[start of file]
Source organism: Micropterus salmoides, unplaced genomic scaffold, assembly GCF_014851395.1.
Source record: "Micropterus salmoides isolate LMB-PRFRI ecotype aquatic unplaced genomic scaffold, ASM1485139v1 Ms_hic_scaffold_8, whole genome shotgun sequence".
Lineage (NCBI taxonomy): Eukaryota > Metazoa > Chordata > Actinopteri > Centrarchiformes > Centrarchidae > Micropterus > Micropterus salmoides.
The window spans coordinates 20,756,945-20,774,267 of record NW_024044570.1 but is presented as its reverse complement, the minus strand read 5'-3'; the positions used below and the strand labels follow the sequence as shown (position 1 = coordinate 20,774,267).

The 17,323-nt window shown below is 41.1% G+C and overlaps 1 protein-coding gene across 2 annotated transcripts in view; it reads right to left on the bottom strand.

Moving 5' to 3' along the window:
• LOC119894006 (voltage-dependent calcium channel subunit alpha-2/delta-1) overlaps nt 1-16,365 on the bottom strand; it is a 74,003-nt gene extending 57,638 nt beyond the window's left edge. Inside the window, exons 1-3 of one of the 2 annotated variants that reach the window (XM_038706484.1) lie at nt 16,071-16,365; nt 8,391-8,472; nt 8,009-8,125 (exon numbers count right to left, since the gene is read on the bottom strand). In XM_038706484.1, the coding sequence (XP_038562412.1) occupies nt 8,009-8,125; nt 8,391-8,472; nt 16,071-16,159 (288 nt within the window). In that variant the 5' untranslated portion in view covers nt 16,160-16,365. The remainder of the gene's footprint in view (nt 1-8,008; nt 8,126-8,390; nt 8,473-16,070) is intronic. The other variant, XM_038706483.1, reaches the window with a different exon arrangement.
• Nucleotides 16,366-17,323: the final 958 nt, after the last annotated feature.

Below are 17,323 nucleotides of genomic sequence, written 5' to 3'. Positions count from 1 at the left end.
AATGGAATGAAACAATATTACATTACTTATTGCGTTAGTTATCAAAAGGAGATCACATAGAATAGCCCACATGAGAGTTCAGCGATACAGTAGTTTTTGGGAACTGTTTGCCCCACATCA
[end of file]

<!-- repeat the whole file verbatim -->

Source organism: Micropterus salmoides, unplaced genomic scaffold, assembly GCF_014851395.1.
Source record: "Micropterus salmoides isolate LMB-PRFRI ecotype aquatic unplaced genomic scaffold, ASM1485139v1 Ms_hic_scaffold_8, whole genome shotgun sequence".
Lineage (NCBI taxonomy): Eukaryota > Metazoa > Chordata > Actinopteri > Centrarchiformes > Centrarchidae > Micropterus > Micropterus salmoides.
The window spans coordinates 20,756,945-20,774,267 of record NW_024044570.1 but is presented as its reverse complement, the minus strand read 5'-3'; the positions used below and the strand labels follow the sequence as shown (position 1 = coordinate 20,774,267).

The 17,323-nt window shown below is 41.1% G+C and overlaps 1 protein-coding gene across 2 annotated transcripts in view; it reads right to left on the bottom strand.

Moving 5' to 3' along the window:
• LOC119894006 (voltage-dependent calcium channel subunit alpha-2/delta-1) overlaps nt 1-16,365 on the bottom strand; it is a 74,003-nt gene extending 57,638 nt beyond the window's left edge. Inside the window, exons 1-3 of one of the 2 annotated variants that reach the window (XM_038706484.1) lie at nt 16,071-16,365; nt 8,391-8,472; nt 8,009-8,125 (exon numbers count right to left, since the gene is read on the bottom strand). In XM_038706484.1, the coding sequence (XP_038562412.1) occupies nt 8,009-8,125; nt 8,391-8,472; nt 16,071-16,159 (288 nt within the window). In that variant the 5' untranslated portion in view covers nt 16,160-16,365. The remainder of the gene's footprint in view (nt 1-8,008; nt 8,126-8,390; nt 8,473-16,070) is intronic. The other variant, XM_038706483.1, reaches the window with a different exon arrangement.
• Nucleotides 16,366-17,323: the final 958 nt, after the last annotated feature.

Below are 17,323 nucleotides of genomic sequence, written 5' to 3'. Positions count from 1 at the left end.
AATGGAATGAAACAATATTACATTACTTATTGCGTTAGTTATCAAAAGGAGATCACATAGAATAGCCCACATGAGAGTTCAGCGATACAGTAGTTTTTGGGAACTGTTTGCCCCACATCA